Join us for a historical and authentic dining experience, for the Feast of San Martino.
As the Bishop of Tours and the patron saint of vintners (wine-makers) - St Martin is typically celebrated Italian-style with traditional food and wines. The feast is all about enjoyment of the fleeting moments of our life and sharing the experience and joy with our friends and loved ones. This intimate event is for one night only and so availability is limited to 30.
This term comes from the famous tale of when St Martin met a poor man and had nothing to offer him except his cloak, which he cut in two to share. Immediately, the weather changed from cold and rainy to sunshine and heat, and so was coined the phrase
'San Martino summer'.
Also known as an Indian summer in some parts of north Europe, it is a reference to the last embrace of warmth, which usually occurs in mid November, before the final onset of winter sets in.
The 11th November was the period when the peasants would settle their dues following the harvest and establish again the 'sharecropping' contract for another year - (or not as the case may be)
'Per San Martì oca e vì' was a typical phrase heard at this time as they would eat a goose as a typical winter dish, not being able to take it with them as they move, or the traditional Cassoeula - a cabbage and pork stew - also prepared in the Po Valley with goose meat (also called bottaggio). 'Fare San Martino' also means 'to change place of work' or simply move house and is a phrase still common today .
Mid November is also the perfect time for chestnuts and novello wines which play an integral part in the feast for the community. An old proverb says "At San Martino every must becomes wine" - because in this period of the year the wine harvested between September and October is finally ready to be uncorked and shared with a toast and good company.
A sparkling wine from the Province of Brescia (Lombardy) with DOCG status. It is produced using the traditional method from grapes grown within the boundaries of the territory of Franciacorta, on the hills located between the southern shore of Lake Iseo and the city of Brescia. It was awarded DOC status in 1967, the designation then also including red and white still wines. Since 1995 the DOCG classification has applied exclusively to the sparkling wines of the area.
Starter of roasted chestnuts soup with grilled porcini and crispy guanciale bacon. Guanciale is a bacon that comes from the cheek of the animal, it is sweeter and tastier than traditional belly bacon. Grilled porcini mushrooms coming from the Bergamasco region are renowned throughout Italy for their exceptional quality and considered by many the best in the world.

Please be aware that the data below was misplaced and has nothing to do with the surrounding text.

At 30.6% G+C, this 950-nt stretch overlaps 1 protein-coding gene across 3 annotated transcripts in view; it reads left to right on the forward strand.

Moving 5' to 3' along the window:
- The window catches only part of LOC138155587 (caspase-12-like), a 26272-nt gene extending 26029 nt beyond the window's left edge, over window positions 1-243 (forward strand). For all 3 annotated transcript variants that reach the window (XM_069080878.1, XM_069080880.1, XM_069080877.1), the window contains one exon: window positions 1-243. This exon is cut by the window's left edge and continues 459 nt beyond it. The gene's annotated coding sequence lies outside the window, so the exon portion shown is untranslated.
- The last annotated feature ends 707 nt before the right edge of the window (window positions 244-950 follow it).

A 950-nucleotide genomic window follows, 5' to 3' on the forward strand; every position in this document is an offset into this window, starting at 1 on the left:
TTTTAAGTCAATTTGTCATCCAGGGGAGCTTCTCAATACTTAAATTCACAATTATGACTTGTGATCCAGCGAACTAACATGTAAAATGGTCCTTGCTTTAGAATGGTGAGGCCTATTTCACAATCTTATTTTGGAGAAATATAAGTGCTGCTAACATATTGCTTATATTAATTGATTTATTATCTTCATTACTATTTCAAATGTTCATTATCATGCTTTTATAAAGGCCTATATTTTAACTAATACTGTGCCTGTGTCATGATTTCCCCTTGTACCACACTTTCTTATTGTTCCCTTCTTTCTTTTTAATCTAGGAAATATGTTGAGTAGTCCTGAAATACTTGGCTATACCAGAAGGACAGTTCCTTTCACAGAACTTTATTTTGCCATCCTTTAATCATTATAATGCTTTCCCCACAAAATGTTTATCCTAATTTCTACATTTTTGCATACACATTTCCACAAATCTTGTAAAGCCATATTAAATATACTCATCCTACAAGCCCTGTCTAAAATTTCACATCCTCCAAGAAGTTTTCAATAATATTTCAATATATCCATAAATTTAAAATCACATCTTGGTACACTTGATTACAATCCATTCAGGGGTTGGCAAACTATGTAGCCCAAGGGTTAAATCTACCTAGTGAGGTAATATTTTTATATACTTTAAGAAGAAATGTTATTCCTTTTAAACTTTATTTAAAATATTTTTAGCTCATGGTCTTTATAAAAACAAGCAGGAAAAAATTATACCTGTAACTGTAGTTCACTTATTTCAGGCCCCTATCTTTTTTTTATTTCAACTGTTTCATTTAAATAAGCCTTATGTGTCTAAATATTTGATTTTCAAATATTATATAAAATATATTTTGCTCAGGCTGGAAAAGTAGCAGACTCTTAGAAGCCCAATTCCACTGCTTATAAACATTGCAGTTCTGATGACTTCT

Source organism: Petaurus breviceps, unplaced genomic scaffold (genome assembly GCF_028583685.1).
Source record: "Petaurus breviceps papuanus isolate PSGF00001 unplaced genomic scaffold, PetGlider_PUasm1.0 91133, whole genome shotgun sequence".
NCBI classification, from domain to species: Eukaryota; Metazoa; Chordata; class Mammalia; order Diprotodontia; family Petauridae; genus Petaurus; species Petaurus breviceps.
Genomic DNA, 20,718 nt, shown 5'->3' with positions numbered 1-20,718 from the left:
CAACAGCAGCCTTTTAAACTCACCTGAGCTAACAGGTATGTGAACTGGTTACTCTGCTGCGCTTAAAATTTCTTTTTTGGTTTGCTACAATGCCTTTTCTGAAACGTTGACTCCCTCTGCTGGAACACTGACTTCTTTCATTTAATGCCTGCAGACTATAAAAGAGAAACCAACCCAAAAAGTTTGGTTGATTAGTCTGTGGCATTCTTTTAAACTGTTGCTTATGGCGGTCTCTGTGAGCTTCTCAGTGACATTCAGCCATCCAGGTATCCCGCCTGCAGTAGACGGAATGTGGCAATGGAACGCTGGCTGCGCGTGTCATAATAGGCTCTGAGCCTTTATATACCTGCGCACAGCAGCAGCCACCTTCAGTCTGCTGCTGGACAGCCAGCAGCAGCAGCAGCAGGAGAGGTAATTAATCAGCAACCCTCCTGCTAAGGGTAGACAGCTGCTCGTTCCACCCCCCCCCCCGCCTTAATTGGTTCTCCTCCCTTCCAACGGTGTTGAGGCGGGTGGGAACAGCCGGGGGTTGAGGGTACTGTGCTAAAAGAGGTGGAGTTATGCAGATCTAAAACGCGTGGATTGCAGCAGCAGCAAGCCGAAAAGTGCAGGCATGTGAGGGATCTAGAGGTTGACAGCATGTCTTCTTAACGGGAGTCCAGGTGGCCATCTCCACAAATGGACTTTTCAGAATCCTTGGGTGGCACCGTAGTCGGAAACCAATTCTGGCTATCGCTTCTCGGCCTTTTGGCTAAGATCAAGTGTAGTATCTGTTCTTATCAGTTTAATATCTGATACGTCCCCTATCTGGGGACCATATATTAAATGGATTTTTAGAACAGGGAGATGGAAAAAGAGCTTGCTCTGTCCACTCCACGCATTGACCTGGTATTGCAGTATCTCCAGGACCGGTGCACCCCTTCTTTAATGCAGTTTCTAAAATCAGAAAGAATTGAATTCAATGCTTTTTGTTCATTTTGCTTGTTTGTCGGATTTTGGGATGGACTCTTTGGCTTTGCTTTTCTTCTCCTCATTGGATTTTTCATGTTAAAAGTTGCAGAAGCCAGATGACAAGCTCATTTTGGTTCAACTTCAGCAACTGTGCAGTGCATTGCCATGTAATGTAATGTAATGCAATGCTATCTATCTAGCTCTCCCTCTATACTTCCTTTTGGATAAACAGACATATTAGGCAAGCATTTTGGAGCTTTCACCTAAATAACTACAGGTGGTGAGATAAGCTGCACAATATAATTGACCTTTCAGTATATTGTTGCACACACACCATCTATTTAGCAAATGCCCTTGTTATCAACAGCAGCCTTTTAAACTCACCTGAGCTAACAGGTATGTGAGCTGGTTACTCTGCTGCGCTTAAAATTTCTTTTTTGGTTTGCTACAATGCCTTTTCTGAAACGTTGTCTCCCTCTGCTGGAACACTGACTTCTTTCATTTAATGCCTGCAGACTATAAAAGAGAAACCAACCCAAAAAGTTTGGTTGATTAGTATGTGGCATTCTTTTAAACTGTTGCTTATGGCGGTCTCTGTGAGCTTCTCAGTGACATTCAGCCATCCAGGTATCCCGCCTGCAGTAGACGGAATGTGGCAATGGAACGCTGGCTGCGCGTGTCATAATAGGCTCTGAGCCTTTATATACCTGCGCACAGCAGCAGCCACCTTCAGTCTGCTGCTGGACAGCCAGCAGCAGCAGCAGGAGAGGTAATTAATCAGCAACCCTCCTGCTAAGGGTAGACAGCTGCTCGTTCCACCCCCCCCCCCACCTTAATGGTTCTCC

To match the starter we have a glass of Colli Morenici Mantovani del Garda bianco - a DOC white wine. Its production is permitted only in the province of Mantua and a glass will fully enhance the creaminess of the chestnuts and porcini.
Sometimes Italianized as cazzuola or cazzola or bottaggio, this typical winter dish is popular in Northern Italy, mostly in Lombardy.
Usually, cassoeula is served with polenta and/or a strong red wine. It is traditional for this dish to be eaten starting 11th November after the first frost of the season, to let the cabbage be softer and tastier. The meat used in the dish includes mainly pork meat (usually least valuable parts like ribs, rind, trotters, ears, nose and tail), Verzino sausage, and sometimes other meats like goose for the San Martino feast. These are cooked in a casserole (hence its name) with ingredients such as onion, carrot, celery and black pepper for about three hours, after which the cabbage is added and cooking continues for a further half-hour.
To match the main course we have Barbera D’oltrePo Pavese - when young, these wines offer a very intense aroma of fresh red cherries and blackberries. In the lightest versions of cherries, raspberries and blueberries and with notes of blackberry and black cherries in wines made of more ripe grapes. Many producers employ the use of toasted oak barrels, which provides for increased complexity, ageing potential, and hints of vanilla notes.
Cups of macaroons, chestnuts and mascarpone are delicious desserts flavored with amaretto liqueur. This autumnal dessert is composed of a soft and delicious cream prepared with boiled chestnuts, dark chocolate and mascarpone ... and to finish a handful of crunchy crumbled amaretti!
To match the desert we have a glass of Sangue di Giuda dell'Oltrepò Pavese DOC – Blood of Judas dessert wine. A deep purplish red, with intense violet reflections to the eye. With a nose rich in blueberries, black cherries and wild strawberries, overripe fruits and jam-like sweetness. Sweet and soft on the palate, vinous, medium-bodied and persistent, the perfect end to a feast. Worked in steel only and refermented in autoclave, it is a glass of Blood of Judas that takes us back to the most deeply rooted winemaking traditions of the Oltrepò Pavese lands, best appreciated with closed eyes.
(No Italian would ever drink cappuccino after 10 am...)